IN FOCUS6-8 min read

The dollar smile theory: what is it and is it still valid in the new market regime?

Should the US enter recession before the rest of the world, the greenback would face a subdued period, according to the dollar smile theory. We discuss whether we think the theory still holds true.



Caroline Houdril
Portfolio Manager
Joven Lee
Multi-asset Strategist

“Good news” about the economy can be taken as “bad news” for financial markets in an environment like the one in 2022, where inflation was firmly in charge and monetary policy normalisation was underway.

In such a setting, both equities and bonds can lose money at the same time, meaning there are fewer places for investors to hide. The US dollar can then play a unique role, as it did last year; benefitting from rising interest rates and worries about the path of growth.

Looking ahead into 2023, it might be growth – not inflation – that keeps investors up at night.

Given this shift in investor focus, we felt it was worth putting last year’s standout winner in the spotlight and revisiting the role of the US dollar in portfolios.

What is the dollar smile?

First, we should highlight that what happened with the US dollar last year reflects a phenomenon known as the “dollar smile”.

The dollar smile was observed 20 years ago by Stephen Li Jen and refers to when the US dollar outperforms other currencies in two extremely different scenarios:

  1. When the US economy is strong and there is optimism in markets
  2. When the global economy is doing badly and risk appetites are low (a ‘risk-off’ environment)
dollar smile

The theory is that when the US economy is strong and enjoys strong GDP growth, investors will invest heavily in US assets, thereby further driving up the value of the US dollar. Conversely, in risk-off environments, investors will flock to perceived safe-haven assets like the US dollar and the sheer demand will again drive up its value.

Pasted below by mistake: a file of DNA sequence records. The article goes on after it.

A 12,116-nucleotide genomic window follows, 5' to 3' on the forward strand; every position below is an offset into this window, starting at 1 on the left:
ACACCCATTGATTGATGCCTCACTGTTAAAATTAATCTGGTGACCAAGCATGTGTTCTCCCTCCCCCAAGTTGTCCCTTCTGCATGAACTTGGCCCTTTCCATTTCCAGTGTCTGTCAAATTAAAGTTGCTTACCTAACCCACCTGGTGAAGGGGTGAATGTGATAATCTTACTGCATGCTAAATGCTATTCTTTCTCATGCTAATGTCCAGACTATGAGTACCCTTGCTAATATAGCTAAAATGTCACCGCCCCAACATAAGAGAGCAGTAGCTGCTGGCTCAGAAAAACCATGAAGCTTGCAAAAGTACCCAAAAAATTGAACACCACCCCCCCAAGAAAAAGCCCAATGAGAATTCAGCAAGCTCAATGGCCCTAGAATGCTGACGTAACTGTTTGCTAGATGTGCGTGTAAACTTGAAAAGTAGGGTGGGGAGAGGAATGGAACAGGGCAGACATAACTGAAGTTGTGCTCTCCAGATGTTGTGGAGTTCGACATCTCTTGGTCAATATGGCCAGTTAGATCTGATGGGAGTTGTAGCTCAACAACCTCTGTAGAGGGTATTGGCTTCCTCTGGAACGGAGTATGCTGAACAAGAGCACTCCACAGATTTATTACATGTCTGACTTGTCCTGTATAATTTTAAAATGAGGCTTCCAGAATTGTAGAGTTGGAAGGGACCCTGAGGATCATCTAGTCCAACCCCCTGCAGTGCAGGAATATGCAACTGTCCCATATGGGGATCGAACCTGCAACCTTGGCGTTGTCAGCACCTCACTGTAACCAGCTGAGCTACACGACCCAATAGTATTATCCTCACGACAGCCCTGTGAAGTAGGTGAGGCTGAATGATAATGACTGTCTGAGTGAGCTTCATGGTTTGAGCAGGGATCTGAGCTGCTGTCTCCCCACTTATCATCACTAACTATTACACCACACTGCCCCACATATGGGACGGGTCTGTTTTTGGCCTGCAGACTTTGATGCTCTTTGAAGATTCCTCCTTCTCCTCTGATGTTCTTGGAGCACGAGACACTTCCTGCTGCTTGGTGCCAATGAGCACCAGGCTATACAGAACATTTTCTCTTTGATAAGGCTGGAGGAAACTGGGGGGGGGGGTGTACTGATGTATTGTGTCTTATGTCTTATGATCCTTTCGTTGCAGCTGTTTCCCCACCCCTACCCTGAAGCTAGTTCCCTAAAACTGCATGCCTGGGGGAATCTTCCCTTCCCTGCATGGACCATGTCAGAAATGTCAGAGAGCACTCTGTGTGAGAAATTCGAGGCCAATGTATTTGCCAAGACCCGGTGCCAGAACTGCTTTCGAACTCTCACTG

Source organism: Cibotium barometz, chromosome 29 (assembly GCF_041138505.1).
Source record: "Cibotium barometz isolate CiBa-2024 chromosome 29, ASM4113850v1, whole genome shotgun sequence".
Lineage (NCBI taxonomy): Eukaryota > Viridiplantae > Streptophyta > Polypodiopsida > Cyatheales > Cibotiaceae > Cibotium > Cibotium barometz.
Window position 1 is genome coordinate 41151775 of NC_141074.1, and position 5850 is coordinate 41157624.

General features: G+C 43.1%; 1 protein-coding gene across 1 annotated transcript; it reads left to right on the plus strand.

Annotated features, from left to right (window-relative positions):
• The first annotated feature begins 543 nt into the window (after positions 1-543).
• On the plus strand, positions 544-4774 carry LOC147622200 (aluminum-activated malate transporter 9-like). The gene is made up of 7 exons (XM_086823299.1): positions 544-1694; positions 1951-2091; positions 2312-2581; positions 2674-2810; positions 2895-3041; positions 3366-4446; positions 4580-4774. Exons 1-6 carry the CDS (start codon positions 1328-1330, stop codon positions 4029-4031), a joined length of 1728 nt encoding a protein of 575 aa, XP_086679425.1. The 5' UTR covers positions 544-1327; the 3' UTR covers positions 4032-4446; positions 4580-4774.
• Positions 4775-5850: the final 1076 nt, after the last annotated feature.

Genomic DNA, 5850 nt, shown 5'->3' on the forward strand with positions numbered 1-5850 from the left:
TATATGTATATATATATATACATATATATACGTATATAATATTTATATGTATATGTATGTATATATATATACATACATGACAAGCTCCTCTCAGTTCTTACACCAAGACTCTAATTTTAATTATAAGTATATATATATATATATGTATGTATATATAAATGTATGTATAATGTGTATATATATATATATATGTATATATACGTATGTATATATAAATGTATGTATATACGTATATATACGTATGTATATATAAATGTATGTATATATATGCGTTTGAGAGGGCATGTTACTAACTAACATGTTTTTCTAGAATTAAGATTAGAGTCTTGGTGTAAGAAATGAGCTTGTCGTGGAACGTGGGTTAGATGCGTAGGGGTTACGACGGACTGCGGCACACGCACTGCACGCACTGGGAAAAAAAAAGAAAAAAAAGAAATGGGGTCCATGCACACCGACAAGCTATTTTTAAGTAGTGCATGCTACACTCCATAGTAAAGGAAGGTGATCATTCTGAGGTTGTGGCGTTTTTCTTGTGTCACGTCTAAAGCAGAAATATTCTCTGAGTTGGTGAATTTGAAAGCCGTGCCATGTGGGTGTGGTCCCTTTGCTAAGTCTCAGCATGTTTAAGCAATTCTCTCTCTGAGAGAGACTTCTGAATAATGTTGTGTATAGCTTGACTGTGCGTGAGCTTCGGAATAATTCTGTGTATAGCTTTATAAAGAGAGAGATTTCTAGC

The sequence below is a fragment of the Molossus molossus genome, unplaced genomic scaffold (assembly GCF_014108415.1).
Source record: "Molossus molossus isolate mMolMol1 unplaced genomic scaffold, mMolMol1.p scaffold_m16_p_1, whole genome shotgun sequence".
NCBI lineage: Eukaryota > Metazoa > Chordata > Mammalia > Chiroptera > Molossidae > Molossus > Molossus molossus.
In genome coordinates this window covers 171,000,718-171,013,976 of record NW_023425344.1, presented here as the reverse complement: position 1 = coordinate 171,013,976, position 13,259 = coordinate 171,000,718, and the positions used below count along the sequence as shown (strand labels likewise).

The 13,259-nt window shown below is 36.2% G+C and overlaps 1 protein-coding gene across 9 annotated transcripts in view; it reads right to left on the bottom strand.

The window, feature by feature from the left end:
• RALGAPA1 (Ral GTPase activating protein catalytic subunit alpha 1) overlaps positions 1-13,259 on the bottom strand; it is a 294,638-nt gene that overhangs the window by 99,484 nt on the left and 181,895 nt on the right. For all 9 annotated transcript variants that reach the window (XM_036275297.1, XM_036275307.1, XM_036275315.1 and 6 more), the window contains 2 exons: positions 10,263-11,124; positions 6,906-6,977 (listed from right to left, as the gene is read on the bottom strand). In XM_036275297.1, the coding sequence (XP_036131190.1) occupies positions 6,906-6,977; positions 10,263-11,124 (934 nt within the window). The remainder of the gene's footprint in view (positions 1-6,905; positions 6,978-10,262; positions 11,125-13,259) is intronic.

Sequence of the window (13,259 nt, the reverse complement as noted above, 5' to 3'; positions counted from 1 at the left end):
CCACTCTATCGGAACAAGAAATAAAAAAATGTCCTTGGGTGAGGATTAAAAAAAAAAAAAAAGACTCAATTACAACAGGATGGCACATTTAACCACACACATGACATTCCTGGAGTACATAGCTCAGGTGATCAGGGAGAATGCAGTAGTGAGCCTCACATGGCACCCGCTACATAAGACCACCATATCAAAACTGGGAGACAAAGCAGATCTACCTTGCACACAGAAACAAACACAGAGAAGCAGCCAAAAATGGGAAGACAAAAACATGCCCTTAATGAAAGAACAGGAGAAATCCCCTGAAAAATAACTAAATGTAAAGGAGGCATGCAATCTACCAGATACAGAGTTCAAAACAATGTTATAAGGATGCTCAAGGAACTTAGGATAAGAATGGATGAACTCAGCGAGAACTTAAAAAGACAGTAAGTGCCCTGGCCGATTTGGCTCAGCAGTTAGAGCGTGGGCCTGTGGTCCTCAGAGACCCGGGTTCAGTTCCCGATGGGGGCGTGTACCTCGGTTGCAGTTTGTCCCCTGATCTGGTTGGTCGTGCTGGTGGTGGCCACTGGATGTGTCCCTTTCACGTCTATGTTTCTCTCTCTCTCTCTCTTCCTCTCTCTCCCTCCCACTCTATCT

In the middle of the two extreme situations, the US dollar will flounder if US equity markets struggle to perform well relative to other global markets, as flows from the US dollar will be redirected into riskier but better-performing assets. This is where we are today.

How much does a dollar cost?

Looking ahead, we are potentially in a rare situation where the US may enter a recession ahead of other countries. Historically, a recession in the US is always followed by a recession in the rest of the world. In global recessions, how does the US typically dollar perform? Here, we calculate the returns using the US dollar index (DXY Index) during global recessionary periods as determined by our Global Wave model.

The Global Wave is made up of seven equally-weighted components, standardized to a z-score. The seven components are: industrial confidence, consumer confidence, capacity utilisation, unemployment, producer prices, credit spreads and earnings revision ratio. The Global Wave model covers over 30 countries which are GDP-weighted, and the final Global Wave indicator is then converted into an index that oscillates around a threshold of 50.

dollar smile

How about periods where the US in recession, but other economies have yet to catch up? Here, we analyse the average returns of the dollar index when the US is in recession but the rest of world is not, and when both the US and the rest of the world is in recession.